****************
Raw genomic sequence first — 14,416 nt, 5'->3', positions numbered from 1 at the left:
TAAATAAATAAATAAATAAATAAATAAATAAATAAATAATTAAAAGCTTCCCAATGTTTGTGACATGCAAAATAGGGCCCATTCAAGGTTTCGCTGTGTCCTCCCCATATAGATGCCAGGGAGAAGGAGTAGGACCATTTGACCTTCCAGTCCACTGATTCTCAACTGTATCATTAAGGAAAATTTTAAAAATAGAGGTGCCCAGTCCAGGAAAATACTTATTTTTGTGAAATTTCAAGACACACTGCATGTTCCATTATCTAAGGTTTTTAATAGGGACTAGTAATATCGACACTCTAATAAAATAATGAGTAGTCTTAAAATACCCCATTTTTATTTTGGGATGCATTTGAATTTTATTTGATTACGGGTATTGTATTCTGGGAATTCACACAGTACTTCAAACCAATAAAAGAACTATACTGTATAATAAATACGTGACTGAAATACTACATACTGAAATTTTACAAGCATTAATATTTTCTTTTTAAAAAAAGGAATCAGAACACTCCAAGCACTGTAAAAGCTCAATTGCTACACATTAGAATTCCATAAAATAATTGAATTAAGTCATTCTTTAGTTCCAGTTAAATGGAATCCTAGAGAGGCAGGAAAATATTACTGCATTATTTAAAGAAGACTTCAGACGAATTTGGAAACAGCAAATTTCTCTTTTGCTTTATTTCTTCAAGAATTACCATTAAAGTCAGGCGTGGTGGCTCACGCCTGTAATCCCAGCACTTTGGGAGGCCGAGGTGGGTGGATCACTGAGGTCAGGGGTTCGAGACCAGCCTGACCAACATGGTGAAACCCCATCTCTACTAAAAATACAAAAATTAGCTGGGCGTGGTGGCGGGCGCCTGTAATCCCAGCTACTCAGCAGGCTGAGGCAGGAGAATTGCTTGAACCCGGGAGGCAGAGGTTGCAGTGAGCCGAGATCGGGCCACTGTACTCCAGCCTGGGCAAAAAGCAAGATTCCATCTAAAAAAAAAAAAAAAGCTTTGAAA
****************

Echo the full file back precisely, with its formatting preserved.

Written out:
Raw genomic sequence first — 14,416 nt, 5'->3', positions numbered from 1 at the left:
TAAATAAATAAATAAATAAATAAATAAATAAATAAATAATTAAAAGCTTCCCAATGTTTGTGACATGCAAAATAGGGCCCATTCAAGGTTTCGCTGTGTCCTCCCCATATAGATGCCAGGGAGAAGGAGTAGGACCATTTGACCTTCCAGTCCACTGATTCTCAACTGTATCATTAAGGAAAATTTTAAAAATAGAGGTGCCCAGTCCAGGAAAATACTTATTTTTGTGAAATTTCAAGACACACTGCATGTTCCATTATCTAAGGTTTTTAATAGGGACTAGTAATATCGACACTCTAATAAAATAATGAGTAGTCTTAAAATACCCCATTTTTATTTTGGGATGCATTTGAATTTTATTTGATTACGGGTATTGTATTCTGGGAATTCACACAGTACTTCAAACCAATAAAAGAACTATACTGTATAATAAATACGTGACTGAAATACTACATACTGAAATTTTACAAGCATTAATATTTTCTTTTTAAAAAAAGGAATCAGAACACTCCAAGCACTGTAAAAGCTCAATTGCTACACATTAGAATTCCATAAAATAATTGAATTAAGTCATTCTTTAGTTCCAGTTAAATGGAATCCTAGAGAGGCAGGAAAATATTACTGCATTATTTAAAGAAGACTTCAGACGAATTTGGAAACAGCAAATTTCTCTTTTGCTTTATTTCTTCAAGAATTACCATTAAAGTCAGGCGTGGTGGCTCACGCCTGTAATCCCAGCACTTTGGGAGGCCGAGGTGGGTGGATCACTGAGGTCAGGGGTTCGAGACCAGCCTGACCAACATGGTGAAACCCCATCTCTACTAAAAATACAAAAATTAGCTGGGCGTGGTGGCGGGCGCCTGTAATCCCAGCTACTCAGCAGGCTGAGGCAGGAGAATTGCTTGAACCCGGGAGGCAGAGGTTGCAGTGAGCCGAGATCGGGCCACTGTACTCCAGCCTGGGCAAAAAGCAAGATTCCATCTAAAAAAAAAAAAAAAGCTTTGAAA